-Ron Lapitan, Community Outreach Coordinator
“I was planning to see my counselor, but then I came to this class, because I definitely didn’t want to miss this,” said Malori, a student in the leadership course at Yorktown High School which is doing our Health as Right Program this semester. For a person in any youth empowerment program, such a comment is a gift and an affirmation. It tells us we’re doing our job, which is to give youth their own intrinsic reasons for being a part of this world besides grades.
Last class, we picked “Immigration” as the subject for our semester service project. Today, we split the class into groups to research different aspects of the immigrant experience, including Food Insecurity, Employment, Education, and Legal Assistance. The teachers weaved it together with a lesson about examining the validity of sources.
“.Edu means it came from a university, which is usually good. .Gov is also good, which means it came from a government. .Org means it came from a non-profit, which could be either good or bad, because every non-profit has its bias,” explained the teacher to the students.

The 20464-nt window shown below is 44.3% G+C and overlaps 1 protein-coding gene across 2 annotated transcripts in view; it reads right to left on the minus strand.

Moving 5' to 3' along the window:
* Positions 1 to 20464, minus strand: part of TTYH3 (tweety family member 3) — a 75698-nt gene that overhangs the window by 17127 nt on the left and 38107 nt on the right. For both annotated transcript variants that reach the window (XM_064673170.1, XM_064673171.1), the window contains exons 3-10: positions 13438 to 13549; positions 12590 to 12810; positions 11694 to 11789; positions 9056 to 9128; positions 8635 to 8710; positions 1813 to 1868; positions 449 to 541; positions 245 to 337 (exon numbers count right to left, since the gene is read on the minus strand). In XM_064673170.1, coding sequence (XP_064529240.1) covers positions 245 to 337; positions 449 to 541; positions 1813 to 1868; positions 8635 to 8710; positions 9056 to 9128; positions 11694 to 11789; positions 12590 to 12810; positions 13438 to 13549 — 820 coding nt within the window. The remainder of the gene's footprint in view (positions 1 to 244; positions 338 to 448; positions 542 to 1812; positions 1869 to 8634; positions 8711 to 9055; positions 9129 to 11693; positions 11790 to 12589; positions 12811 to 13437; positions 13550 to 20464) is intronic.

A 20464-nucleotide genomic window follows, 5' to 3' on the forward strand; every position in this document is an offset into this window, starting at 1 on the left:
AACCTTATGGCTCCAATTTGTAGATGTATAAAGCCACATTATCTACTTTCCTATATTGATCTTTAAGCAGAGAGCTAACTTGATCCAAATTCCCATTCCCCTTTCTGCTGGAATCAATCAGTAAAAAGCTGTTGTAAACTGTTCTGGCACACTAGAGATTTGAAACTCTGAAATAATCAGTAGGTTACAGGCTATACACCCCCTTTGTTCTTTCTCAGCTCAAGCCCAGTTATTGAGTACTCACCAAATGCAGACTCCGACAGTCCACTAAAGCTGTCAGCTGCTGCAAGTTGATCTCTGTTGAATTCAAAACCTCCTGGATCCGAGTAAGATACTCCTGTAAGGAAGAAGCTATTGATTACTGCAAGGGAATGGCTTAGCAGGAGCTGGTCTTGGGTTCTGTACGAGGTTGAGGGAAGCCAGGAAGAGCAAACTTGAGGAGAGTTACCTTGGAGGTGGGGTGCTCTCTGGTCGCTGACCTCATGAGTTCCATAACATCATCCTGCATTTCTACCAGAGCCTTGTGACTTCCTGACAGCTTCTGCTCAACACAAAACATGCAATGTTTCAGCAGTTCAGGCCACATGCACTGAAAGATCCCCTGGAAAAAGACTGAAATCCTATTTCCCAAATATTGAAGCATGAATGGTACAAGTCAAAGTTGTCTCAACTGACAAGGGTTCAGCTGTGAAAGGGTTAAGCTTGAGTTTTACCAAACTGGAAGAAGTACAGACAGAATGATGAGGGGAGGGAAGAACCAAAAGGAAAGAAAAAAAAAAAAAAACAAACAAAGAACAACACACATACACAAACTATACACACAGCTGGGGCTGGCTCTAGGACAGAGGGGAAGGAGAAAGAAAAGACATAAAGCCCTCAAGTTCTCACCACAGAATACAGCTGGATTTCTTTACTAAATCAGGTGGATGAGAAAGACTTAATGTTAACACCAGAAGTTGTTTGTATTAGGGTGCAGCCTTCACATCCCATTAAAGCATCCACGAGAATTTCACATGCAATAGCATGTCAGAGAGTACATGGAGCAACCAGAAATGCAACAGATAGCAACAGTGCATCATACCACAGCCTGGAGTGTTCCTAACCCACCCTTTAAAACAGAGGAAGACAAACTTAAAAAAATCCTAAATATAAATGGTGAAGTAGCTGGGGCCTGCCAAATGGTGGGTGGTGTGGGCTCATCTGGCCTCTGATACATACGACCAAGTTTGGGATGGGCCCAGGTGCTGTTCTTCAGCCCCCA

At the end, the groups came together and shared their most poignant learnings.
“I read a story about a woman who went to get a restraining order for her abusive husband. But then her information was used to call immigration, because she was undocumented,” said one student from the Law Enforcement Abuse group.
“Yes, a big problem is that undocumented people are scared of reporting crimes,” commented the teacher.
“I went through airport security together with a Muslim family. They easily let my family go through, but they immediately took the Muslim family behind us to search and question them because they were wearing hijab,” added Ethan.
There is very little I actually do in the class, other than provide a context for service-learning. But the students and teachers alike embrace that situation and make the objective their own, as if they were waiting for it all along.